Methylation and its affect on mental health and autism
In the previous weeks we have investigated various nutritional pathways and their affect on mental health. On example being Pyrroles, an easily testable and treatable disorder. This week we will look at another phenomenon which is occurring in your body as we speak: methylation. Methylation has an impact on the cardiovascular system, the immune system, and as we will see: mental health.
Why it matters
Unlike Pyrroles, Methylation is not a condition to be treated, but more an essential, complex and fascinating pathway to be understood and supported. Patients can have dysfunction in this important pathway in a variety of ways, and the more the clinician understands the dysfunction, the better outcome can be ensured for the patient.
Methylation is a vital and complex pathway, often called “the crossroads of metabolism” and has a lasting impact on your health.
Why testing matters
Having worked in health food and pharmacy for over five years, supplements appear to be moving of the shelves at record rates. While this is not always a bad thing, prescribed supplements can ether; 1) be a possible waste of money due to no lack of deficiency and thus no need for the nutrient, or 2) Possibly make matter worse; for example toxic doses of Iron or Zinc. Testing the methylation pathways can lead to a more focused treatment that can not only produce better results, but also lead to less money spent in the long term.
Testing helps focus your treatment and can save money in the long term
Link: supplements vs consultation
How methylation affects your health
The major pathway in methylation is the “methionine pathway”. Put simply, the amino acid homocysteine is synthesized along a pathway to S-adenosylmethionine (SAMe) and then back to homocysteine. Not only is homocysteine toxic to both the nervous system and DNA, but dysfunction in this pathway can lead to lack of SAMe; a natural occurring anti-depressant.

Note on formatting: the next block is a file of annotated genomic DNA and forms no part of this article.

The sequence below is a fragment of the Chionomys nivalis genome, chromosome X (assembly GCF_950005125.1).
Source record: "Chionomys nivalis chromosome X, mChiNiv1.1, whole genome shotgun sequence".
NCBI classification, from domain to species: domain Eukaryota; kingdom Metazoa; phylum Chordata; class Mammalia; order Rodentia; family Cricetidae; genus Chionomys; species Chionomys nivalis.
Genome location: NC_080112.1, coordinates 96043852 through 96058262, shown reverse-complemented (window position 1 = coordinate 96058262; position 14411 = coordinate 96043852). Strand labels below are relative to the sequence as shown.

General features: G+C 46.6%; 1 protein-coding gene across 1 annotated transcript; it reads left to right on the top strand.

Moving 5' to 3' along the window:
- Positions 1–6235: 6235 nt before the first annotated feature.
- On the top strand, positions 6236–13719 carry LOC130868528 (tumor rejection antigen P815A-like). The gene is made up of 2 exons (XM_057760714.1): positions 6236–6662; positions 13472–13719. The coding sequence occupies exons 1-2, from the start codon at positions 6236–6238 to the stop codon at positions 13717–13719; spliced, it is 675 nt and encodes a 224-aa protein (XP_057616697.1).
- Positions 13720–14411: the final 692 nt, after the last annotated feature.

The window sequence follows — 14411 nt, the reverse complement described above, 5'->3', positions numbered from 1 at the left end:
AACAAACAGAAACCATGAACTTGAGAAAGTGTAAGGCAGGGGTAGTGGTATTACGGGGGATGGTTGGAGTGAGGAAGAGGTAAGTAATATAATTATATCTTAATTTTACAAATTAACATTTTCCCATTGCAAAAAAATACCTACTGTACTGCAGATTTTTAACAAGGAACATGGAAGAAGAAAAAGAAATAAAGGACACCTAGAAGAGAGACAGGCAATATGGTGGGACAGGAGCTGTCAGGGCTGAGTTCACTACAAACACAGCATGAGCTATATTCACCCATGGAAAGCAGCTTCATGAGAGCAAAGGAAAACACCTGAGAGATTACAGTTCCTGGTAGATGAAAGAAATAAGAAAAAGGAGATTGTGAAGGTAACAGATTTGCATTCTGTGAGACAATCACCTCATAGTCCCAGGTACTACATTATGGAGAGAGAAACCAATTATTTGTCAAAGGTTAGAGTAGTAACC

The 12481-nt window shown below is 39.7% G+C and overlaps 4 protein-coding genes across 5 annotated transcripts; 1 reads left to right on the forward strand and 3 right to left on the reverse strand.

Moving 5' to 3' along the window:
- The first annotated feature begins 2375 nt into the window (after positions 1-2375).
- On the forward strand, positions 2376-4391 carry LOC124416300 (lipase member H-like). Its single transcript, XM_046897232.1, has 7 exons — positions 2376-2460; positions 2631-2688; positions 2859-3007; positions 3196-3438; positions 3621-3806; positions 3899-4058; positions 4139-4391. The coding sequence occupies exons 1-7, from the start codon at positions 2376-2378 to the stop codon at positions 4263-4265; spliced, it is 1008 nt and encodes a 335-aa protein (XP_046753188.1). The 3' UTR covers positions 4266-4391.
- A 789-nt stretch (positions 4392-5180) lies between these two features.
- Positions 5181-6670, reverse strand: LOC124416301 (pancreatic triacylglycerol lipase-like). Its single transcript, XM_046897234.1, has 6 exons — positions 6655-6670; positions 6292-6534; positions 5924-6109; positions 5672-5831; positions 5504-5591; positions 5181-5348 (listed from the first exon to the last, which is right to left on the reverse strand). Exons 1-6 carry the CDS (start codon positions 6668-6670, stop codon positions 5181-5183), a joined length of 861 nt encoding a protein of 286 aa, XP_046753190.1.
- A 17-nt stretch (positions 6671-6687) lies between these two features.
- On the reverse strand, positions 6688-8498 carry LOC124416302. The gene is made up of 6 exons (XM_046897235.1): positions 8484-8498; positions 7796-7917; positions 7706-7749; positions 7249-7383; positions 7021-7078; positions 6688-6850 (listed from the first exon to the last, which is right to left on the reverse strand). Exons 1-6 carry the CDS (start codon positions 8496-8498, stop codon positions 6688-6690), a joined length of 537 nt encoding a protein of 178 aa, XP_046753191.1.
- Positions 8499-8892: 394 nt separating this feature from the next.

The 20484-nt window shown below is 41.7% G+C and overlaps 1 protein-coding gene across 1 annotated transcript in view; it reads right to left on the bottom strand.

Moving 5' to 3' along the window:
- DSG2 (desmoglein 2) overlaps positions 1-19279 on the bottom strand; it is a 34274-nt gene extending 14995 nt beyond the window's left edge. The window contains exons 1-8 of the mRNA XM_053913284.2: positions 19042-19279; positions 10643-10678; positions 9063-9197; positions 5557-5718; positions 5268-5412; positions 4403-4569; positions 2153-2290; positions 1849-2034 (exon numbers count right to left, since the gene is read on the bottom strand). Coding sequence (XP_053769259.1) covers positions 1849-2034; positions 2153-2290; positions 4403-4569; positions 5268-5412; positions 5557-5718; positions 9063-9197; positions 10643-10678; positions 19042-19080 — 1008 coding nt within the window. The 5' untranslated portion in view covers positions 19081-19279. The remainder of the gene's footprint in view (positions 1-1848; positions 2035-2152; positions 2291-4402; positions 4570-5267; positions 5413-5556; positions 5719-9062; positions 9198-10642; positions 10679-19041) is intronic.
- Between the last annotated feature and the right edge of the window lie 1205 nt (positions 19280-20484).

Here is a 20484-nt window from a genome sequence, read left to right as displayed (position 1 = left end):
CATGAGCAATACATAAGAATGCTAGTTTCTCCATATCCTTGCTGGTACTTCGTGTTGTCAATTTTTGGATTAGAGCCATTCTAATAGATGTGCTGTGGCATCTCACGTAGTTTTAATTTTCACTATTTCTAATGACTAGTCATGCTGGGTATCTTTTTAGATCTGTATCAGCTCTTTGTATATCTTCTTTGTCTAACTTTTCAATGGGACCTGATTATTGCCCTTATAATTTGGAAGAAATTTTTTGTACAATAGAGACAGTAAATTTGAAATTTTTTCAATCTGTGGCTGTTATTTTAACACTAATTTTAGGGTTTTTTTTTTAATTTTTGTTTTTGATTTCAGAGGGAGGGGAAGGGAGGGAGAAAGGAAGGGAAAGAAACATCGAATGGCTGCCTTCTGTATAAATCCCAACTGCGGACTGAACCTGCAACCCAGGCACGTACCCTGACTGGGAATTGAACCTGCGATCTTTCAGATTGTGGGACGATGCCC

Dysfunction in methylation can result in nervous system damage and depression, anxiety and other symptoms.
Now we will look at another part of methylation; the folate pathway way and the various conditions that have been associated with it.
Folate status has been linked to depression in a number of studies. As mentioned, this is linked to high levels of homocysteine, and consequently, low SAMe; resulting in depression, anxiety and fatigue.
Data showed an increased risk of autism spectrum disorder (ASD) associated with gene mutations that affect parts of the methylation pathways. These mutations are now testable via functional pathologies labs.
Other conditions affecting by methylation include; obesity, coronary artery disease and infertility.
What can be done?
If you have tried various approaches to your mental health (for example anti-depressants can be ineffective if there is dysfunction in methylation) and you are seeking a rational and natural approach to your mental health; consider seeing Jeremy at Brown’s Wellbeing Centre. Along with a through consultation, he is able request various tests regarding this important pathway. Testing is easy and can be done at various labs around the Sydney area. Treatment can then be targeted on your unique nutritional needs, as treatment is certainly a “one size fits all”.
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